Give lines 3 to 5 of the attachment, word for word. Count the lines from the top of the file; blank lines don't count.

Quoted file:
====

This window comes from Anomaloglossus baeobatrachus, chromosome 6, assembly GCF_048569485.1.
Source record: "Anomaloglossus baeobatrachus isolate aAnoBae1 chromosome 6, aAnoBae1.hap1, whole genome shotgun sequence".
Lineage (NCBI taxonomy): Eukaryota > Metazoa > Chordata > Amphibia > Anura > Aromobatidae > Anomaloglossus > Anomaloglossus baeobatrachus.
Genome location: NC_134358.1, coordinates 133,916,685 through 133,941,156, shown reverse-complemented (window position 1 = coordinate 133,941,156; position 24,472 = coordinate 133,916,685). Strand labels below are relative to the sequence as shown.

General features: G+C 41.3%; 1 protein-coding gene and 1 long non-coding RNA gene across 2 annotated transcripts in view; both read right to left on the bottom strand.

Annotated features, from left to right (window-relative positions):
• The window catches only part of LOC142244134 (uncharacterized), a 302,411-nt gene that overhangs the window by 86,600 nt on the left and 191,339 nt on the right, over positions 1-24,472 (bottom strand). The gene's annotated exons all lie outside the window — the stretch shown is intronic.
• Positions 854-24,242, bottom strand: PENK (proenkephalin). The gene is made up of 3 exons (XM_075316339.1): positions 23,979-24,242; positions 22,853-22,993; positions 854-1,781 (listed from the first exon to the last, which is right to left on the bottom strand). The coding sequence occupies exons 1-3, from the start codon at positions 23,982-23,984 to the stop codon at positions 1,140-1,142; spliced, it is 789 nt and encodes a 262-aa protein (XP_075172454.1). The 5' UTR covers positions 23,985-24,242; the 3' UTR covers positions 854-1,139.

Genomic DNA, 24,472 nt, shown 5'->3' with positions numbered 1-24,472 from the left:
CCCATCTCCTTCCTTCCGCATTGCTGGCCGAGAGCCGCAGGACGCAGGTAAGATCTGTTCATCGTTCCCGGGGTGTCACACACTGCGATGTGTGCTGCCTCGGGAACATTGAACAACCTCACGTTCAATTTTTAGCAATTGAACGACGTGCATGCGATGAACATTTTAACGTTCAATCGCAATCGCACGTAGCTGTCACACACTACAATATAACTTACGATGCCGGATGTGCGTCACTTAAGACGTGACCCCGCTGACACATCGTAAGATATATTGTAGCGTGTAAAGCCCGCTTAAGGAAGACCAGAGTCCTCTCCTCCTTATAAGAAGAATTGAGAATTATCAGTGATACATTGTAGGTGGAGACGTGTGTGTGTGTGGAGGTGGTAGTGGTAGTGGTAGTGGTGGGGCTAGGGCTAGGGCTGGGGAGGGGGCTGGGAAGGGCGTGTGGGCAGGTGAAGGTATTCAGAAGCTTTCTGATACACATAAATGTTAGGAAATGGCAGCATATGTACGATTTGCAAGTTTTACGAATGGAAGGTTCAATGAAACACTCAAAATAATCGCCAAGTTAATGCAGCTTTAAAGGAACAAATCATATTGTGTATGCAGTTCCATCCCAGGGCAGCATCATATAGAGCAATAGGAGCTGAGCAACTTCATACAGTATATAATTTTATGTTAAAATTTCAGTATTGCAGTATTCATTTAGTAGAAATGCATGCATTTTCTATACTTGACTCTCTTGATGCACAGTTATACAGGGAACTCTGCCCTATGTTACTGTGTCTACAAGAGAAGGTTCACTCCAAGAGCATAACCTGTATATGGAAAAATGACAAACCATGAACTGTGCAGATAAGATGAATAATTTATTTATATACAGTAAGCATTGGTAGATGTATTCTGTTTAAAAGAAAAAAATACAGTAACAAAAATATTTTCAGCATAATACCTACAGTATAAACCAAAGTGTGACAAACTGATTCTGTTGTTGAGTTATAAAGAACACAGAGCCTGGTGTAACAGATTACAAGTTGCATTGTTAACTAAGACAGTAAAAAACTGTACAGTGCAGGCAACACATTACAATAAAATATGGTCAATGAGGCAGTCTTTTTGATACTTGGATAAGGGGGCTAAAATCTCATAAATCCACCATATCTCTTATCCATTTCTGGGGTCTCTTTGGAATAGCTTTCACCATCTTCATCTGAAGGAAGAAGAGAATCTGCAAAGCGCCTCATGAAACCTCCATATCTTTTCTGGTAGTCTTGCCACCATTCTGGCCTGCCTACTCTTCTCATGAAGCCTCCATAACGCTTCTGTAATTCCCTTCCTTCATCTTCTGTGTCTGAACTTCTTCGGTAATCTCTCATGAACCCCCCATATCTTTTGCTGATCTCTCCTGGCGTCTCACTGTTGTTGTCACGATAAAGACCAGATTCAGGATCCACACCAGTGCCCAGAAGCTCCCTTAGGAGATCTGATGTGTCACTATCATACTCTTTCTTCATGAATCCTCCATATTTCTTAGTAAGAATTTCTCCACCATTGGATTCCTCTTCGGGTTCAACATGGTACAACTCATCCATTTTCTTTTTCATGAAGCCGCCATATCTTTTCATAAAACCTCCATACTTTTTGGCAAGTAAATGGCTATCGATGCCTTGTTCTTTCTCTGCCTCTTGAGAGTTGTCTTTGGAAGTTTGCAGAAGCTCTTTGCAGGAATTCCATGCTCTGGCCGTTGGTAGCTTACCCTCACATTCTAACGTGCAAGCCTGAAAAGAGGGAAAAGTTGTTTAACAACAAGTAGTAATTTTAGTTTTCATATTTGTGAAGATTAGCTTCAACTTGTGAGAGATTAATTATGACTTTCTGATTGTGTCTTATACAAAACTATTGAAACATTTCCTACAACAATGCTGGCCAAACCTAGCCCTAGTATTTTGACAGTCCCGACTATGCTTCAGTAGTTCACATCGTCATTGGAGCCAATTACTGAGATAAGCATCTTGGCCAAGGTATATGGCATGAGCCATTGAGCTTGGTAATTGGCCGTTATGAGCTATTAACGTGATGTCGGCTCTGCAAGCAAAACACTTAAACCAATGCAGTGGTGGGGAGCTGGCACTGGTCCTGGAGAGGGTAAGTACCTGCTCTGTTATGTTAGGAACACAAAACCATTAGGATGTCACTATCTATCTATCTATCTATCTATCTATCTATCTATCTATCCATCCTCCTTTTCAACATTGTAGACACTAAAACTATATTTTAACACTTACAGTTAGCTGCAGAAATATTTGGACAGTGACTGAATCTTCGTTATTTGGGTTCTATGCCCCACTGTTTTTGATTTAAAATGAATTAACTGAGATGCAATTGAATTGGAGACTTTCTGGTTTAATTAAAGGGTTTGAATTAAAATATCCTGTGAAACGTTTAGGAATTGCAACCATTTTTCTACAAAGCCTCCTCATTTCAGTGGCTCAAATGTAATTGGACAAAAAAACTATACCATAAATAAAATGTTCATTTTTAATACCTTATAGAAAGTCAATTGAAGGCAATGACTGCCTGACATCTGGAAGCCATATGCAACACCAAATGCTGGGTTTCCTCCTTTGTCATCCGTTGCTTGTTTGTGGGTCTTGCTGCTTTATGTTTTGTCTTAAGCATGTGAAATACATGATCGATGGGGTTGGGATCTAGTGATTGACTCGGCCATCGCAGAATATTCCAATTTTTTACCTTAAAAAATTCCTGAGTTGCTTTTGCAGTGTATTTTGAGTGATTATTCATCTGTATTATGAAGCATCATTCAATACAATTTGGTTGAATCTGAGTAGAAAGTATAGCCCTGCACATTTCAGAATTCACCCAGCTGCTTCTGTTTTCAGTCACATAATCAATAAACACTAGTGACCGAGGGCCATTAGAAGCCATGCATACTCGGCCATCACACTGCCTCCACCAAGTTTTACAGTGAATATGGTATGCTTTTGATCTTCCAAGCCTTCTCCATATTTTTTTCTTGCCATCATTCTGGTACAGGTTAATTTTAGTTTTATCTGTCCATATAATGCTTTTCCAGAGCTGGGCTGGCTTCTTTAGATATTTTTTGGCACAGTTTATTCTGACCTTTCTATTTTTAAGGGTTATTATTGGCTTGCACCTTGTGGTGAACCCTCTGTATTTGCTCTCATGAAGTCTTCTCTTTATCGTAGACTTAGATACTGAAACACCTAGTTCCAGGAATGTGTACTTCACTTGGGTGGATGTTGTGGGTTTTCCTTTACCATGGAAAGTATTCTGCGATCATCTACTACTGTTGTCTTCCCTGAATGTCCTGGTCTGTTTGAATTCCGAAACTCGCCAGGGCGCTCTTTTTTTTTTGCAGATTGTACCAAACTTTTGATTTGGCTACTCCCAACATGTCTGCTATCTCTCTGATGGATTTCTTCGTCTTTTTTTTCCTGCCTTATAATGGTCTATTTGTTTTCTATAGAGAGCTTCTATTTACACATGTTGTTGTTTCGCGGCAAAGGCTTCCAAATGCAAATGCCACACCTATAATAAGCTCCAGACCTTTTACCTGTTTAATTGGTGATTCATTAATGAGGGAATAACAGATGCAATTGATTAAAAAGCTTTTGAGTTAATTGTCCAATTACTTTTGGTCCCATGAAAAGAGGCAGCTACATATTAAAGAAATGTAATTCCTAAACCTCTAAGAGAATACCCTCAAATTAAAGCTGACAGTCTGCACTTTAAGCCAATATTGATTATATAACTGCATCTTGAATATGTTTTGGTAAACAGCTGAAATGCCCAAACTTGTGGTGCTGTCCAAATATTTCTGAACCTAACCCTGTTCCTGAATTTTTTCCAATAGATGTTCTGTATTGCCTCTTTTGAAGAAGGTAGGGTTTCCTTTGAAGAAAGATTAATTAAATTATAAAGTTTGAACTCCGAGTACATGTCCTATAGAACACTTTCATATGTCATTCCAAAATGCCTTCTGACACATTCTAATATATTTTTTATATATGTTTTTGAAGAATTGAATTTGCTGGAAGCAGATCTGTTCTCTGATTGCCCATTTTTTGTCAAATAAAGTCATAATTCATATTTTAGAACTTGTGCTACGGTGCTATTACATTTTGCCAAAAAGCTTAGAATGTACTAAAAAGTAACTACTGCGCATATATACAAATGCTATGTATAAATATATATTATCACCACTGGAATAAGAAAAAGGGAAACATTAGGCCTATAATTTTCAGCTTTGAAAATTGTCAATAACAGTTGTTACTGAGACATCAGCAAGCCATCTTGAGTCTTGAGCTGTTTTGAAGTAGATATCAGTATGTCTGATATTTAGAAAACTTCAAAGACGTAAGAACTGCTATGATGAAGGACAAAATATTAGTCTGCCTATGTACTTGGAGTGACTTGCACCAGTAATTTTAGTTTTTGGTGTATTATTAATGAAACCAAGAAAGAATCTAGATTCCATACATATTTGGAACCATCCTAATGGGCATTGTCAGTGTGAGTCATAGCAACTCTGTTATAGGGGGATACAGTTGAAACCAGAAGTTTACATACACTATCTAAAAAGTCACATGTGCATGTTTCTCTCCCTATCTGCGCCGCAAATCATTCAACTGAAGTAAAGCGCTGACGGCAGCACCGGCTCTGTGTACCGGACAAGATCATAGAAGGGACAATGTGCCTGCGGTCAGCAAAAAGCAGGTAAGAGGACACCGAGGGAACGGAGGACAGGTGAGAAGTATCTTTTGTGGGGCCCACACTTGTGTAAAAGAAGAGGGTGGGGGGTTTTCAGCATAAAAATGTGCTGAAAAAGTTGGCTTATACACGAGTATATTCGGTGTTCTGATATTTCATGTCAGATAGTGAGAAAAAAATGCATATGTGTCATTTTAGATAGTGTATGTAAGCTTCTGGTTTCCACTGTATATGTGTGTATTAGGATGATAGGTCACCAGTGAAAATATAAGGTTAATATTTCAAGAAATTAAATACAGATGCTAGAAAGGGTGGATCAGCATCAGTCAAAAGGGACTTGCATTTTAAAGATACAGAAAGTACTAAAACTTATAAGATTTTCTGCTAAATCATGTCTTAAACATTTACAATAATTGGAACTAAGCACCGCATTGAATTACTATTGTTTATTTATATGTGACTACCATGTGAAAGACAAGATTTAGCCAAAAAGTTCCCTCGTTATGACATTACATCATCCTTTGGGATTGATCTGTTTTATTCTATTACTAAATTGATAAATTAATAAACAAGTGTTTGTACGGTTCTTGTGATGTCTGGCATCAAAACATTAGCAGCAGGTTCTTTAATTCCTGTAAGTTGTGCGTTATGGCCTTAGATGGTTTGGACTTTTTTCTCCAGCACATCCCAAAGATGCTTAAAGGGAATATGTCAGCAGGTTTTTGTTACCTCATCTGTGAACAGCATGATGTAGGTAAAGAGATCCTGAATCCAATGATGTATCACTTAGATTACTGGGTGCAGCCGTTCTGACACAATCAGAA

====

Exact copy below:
Lineage (NCBI taxonomy): Eukaryota > Metazoa > Chordata > Amphibia > Anura > Aromobatidae > Anomaloglossus > Anomaloglossus baeobatrachus.
Genome location: NC_134358.1, coordinates 133,916,685 through 133,941,156, shown reverse-complemented (window position 1 = coordinate 133,941,156; position 24,472 = coordinate 133,916,685). Strand labels below are relative to the sequence as shown.

General features: G+C 41.3%; 1 protein-coding gene and 1 long non-coding RNA gene across 2 annotated transcripts in view; both read right to left on the bottom strand.